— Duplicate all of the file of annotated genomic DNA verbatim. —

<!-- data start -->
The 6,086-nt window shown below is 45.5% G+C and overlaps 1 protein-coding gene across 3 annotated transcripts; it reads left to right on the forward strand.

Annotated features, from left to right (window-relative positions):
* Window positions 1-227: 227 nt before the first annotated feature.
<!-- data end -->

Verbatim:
The 6,086-nt window shown below is 45.5% G+C and overlaps 1 protein-coding gene across 3 annotated transcripts; it reads left to right on the forward strand.

Annotated features, from left to right (window-relative positions):
* Window positions 1-227: 227 nt before the first annotated feature.